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something that must be supported. my final comment is that the courage to change also applies to -- [tone!] thank you. >> thank you. any other speakers? please line up. >> good morning. i am beverly upton, the executive director of the domestic violence consortium. i am also a chair on the mayor's family violence council. we're so proud of the work that has been done over the years, stemming from the tragic homicide in 2000. as i talked to my colleagues across the state, we are one of the few cities that have kept our commitment to keep domestic violence a priority. i was speaking with someone in the belly the other day. they said they have short
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initiatives after murder but and it goes away. i have been thinking about our mayor and supervisors. most of them have not gone through the years where we used to have the average of 10 domestic violence homicides a year. we're down to two and it could happen any day. we never know if we will stay at around two. but we've seen significant reductions. when we see that in so many cities, we are not seeing the kind of priority that san francisco has kept with keeping domestic violence on the radar screen. it is the reason we should stay vigilant in making sure we get this mou in place. there will be a lot of shifting in leadership starting in november and over the next year or two. we want to make sure that the progress we have made over the years is left intact and that
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the new leadership will serve not only as a model but a springboard to move forward to increase our progress. i want to thank everybody at the city level has been involved in this. they have really done a great job and stayed involved. we would like to see the mayor's office of criminal justice strengthened in the future. we hope to see that. the mayor, the board, the probation department, language axes, the d.a.'s office, the police department, and 911 have been instrumental in coming together in this model project. we're so pleased to see it and be a part of it. thank you. [tone!] it would be great to see justice made a part of the overall progress that the city is making.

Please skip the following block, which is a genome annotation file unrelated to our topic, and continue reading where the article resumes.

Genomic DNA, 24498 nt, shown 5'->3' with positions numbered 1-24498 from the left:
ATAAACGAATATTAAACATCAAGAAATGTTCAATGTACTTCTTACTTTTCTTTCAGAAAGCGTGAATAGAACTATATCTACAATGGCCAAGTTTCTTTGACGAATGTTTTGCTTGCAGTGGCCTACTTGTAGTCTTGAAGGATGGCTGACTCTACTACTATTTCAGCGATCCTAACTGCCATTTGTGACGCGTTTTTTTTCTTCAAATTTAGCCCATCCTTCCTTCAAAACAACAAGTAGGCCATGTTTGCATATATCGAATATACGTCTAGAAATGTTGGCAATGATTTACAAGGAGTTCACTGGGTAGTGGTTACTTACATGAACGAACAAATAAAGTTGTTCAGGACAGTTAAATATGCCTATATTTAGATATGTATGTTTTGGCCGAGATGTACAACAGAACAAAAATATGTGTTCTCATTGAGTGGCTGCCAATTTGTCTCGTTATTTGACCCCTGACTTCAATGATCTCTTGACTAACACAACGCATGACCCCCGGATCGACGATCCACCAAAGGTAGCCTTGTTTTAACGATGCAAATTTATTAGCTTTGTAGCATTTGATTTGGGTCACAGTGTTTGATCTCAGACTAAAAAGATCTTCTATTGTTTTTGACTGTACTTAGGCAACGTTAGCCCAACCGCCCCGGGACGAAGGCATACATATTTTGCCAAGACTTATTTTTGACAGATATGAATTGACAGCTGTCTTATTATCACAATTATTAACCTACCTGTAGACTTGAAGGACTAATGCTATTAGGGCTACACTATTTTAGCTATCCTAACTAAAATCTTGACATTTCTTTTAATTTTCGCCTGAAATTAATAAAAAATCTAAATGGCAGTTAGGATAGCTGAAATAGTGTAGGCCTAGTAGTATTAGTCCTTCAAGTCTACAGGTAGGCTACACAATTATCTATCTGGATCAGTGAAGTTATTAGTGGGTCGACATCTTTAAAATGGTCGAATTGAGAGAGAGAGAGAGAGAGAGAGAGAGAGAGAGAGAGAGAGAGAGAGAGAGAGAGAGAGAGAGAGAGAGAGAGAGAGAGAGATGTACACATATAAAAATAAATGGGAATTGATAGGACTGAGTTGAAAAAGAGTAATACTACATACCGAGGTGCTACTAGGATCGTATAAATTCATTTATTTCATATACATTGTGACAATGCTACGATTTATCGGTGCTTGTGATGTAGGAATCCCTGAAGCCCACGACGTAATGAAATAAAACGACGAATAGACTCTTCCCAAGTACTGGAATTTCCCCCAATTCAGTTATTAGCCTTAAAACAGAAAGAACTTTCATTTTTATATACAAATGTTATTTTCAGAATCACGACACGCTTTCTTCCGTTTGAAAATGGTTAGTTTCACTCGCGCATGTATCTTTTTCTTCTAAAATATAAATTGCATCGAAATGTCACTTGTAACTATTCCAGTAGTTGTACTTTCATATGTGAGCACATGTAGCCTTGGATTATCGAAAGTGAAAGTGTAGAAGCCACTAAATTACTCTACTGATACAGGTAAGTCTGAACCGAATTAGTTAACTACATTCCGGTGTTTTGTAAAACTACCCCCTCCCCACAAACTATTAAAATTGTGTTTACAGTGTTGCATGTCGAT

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the doctor gave a great overview of how justice is going. perhaps a representative from the board of supervisors from time to time or a hearing to make public the progress might be something that could accelerate this project. thank you so much. supervisor chiu: next speaker. >> my name is ken tyson on the audit committee. i wanted to speak to a couple of different issues. one is the justice issue. i also shared another investigation. it there were recommendations for change. the reason i bring it up is that we made progress back in. i started in 1990. from 1990 to 1994, we made some great progress.
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unfortunately because there was no more pressure from the top and not enough pressure from the bottom, we kind of slipped back. six years later, we have the other tragic murder. i would urge the board of supervisors to apply pressure from the top. all too often, the city at the top levels, not just this mayor but others as well, they have dropped the ball. i was here 10 years ago in may when willie brown was the mayor at the time. he promised justice would be up and running at the end of december that year. we're now more than 10 years since then. not only do you need to keep the pressure on in whatever way you can do it, but make sure that